Structural and systemic racism are attacking black folks from all angles, and the snapshot of maternal mortality in our country makes this glaringly clear. A reproductive justice framework highlights the intersections of oppression and how they impact the lives of women of color. However, Dr. Perry calls for a human rights framework and has joined Black Mamas Matter, which is adapting the United Nations document on maternal mortality which “shift[s] the discourse on maternal mortality from a solely public health or personal-responsibility problem to one of women’s rights.” This approach is necessary in a culture that insists upon shaming black women who choose to parent outside a context of heterosexual marriage, or otherwise classifying them as burdens to the state.
These are dire times for black people across the board, but access to affordable healthcare, housing, and quality food are basic fundamental rights that should not dictate whether or not mothers live or die.
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Canton hip-hop artist Jean P The MC has been making records for the past eight years. Collaboration projects, mixtapes, albums, live shows, he’s done it all. But what motivates this Ohio emcee? Son of Sherrie is half album/half personal documentary, and when put together, it's a beautiful ode to Jean’s mother Sherrie.
The album opens up with "Crown" and Jean thanking God for another day as he’s heading to work. This sets the stage for where this project plans to go lyrically. This is grown man rap. It's a project from an emcee who’s learned more about friendships, relationships, obtaining success and everything in between. Jean begins rapping and lacing together the metaphor of him being a king. The track ends and we’re met with Jean’s cousin, who speaks on our main character Sherrie and the impact she had on her and her family.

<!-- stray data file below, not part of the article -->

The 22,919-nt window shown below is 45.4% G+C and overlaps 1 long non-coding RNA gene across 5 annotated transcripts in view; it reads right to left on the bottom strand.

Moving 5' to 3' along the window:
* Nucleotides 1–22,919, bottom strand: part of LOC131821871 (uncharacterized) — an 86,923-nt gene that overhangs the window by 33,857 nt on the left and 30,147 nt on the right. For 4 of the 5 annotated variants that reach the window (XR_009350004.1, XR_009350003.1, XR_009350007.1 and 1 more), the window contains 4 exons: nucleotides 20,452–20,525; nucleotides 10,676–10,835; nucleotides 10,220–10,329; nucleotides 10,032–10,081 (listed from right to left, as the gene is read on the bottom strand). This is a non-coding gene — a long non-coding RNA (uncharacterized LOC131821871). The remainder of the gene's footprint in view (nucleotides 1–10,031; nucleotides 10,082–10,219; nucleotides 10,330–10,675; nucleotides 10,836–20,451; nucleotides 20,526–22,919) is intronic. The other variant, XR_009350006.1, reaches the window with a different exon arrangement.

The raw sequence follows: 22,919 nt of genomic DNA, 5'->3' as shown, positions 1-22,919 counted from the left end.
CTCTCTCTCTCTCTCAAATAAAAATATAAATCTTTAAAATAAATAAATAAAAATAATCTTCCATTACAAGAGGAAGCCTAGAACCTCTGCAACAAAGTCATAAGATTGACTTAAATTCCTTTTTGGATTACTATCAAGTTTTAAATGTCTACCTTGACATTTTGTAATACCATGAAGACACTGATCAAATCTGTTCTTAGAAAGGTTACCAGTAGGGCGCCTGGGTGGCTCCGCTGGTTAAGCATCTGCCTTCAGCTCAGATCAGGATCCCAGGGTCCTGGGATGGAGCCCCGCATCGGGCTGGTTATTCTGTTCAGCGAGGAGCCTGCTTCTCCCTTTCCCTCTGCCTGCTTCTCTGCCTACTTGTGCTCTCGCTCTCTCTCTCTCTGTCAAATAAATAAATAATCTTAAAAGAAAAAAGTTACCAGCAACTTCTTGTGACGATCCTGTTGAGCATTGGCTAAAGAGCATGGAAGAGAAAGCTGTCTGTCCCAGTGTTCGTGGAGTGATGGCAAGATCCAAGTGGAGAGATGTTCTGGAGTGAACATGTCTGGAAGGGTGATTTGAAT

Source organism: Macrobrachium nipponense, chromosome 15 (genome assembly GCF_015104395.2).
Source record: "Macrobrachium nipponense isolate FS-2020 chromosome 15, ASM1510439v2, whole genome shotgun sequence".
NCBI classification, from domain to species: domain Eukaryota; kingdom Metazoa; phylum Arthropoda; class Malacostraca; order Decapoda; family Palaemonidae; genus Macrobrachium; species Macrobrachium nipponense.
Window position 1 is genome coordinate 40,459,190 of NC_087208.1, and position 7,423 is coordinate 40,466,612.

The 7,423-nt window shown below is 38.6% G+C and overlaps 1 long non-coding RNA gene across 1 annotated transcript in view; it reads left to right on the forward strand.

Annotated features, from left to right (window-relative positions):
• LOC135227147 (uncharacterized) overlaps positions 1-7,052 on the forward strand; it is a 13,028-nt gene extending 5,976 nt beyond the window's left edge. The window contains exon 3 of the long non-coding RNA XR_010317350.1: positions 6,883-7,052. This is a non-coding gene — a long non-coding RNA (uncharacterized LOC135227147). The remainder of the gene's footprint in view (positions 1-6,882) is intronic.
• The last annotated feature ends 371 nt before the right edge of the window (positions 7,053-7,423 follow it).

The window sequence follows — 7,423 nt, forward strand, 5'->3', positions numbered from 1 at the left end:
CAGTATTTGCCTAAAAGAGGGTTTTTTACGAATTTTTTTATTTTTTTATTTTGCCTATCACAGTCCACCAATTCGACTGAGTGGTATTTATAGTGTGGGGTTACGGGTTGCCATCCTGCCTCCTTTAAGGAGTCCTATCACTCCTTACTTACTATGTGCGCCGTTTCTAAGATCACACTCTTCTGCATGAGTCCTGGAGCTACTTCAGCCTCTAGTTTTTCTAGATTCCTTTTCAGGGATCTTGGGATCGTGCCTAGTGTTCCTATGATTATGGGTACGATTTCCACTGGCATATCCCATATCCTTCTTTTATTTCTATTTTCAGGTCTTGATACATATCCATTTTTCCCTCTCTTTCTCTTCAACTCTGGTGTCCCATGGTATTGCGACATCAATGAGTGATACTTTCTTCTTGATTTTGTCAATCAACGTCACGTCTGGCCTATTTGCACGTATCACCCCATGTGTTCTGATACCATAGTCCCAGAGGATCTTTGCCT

We’re getting the story from a man who’s still young and progressing through life trying to figure it out. We’ve been learning about Jean’s experience through his past couple projects, but with Son of Sherrie, he’s on the other side and reflecting on what those experiences taught him. On “Yesterday,” Jean talks about what’s he’s been through and how he’s garnered more accolades than one might believe. Lines like “thought my peers would still love me and be proud of my success/but life got real and some could care less/Instead they asking me how much money do I make, is this a hobby or for real cuz it’s hard to catch a break” have to be relatable to the listener. Especially in an age when we’re still growing as people and are somehow expected to have all the answers.
Son Of Sherrie by Jéan P The MC
It only shows up as a main theme in two tracks, but there is a common theme of love on this record. Whether in the form of parental love, love we seek in friendships and relationships, the theme is heard throughout. We have tracks like “I Could” that have Jean romancing a woman with flowers, dates and more. The romancing continues on the intro to “Houston,” where Jean and his love interest are about to get hot and heavy. Jean explained in our interview that creating “Houston,” “was special. It was symbolic as 'let me take you out of this world. To the moon, stars and above.'" Jean creates the imagery talking about the process of courting, he even doles out clever one-liners to impress this woman.